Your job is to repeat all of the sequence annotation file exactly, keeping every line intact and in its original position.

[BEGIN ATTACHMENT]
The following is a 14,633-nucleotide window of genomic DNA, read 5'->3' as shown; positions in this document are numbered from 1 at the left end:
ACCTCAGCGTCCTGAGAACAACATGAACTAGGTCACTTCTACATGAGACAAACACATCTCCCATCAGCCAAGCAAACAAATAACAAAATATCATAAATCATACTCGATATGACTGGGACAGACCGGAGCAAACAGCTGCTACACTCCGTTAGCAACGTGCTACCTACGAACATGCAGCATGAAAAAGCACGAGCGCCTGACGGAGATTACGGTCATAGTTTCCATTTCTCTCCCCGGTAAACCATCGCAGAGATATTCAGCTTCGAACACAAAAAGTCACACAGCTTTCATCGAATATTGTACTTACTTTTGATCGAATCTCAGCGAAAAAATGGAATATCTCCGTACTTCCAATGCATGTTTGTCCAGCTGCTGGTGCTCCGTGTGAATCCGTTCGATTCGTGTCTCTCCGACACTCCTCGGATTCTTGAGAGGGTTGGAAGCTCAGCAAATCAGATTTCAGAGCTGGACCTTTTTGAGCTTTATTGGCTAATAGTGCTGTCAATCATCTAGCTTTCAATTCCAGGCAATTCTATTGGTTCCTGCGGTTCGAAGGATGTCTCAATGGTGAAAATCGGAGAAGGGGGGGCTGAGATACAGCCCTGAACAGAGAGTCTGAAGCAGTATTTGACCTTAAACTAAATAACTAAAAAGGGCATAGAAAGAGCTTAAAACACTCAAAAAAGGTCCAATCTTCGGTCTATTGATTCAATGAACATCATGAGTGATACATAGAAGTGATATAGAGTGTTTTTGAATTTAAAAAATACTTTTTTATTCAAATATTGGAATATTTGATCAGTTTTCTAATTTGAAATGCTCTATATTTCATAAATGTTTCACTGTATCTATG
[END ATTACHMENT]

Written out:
The following is a 14,633-nucleotide window of genomic DNA, read 5'->3' as shown; positions in this document are numbered from 1 at the left end:
ACCTCAGCGTCCTGAGAACAACATGAACTAGGTCACTTCTACATGAGACAAACACATCTCCCATCAGCCAAGCAAACAAATAACAAAATATCATAAATCATACTCGATATGACTGGGACAGACCGGAGCAAACAGCTGCTACACTCCGTTAGCAACGTGCTACCTACGAACATGCAGCATGAAAAAGCACGAGCGCCTGACGGAGATTACGGTCATAGTTTCCATTTCTCTCCCCGGTAAACCATCGCAGAGATATTCAGCTTCGAACACAAAAAGTCACACAGCTTTCATCGAATATTGTACTTACTTTTGATCGAATCTCAGCGAAAAAATGGAATATCTCCGTACTTCCAATGCATGTTTGTCCAGCTGCTGGTGCTCCGTGTGAATCCGTTCGATTCGTGTCTCTCCGACACTCCTCGGATTCTTGAGAGGGTTGGAAGCTCAGCAAATCAGATTTCAGAGCTGGACCTTTTTGAGCTTTATTGGCTAATAGTGCTGTCAATCATCTAGCTTTCAATTCCAGGCAATTCTATTGGTTCCTGCGGTTCGAAGGATGTCTCAATGGTGAAAATCGGAGAAGGGGGGGCTGAGATACAGCCCTGAACAGAGAGTCTGAAGCAGTATTTGACCTTAAACTAAATAACTAAAAAGGGCATAGAAAGAGCTTAAAACACTCAAAAAAGGTCCAATCTTCGGTCTATTGATTCAATGAACATCATGAGTGATACATAGAAGTGATATAGAGTGTTTTTGAATTTAAAAAATACTTTTTTATTCAAATATTGGAATATTTGATCAGTTTTCTAATTTGAAATGCTCTATATTTCATAAATGTTTCACTGTATCTATG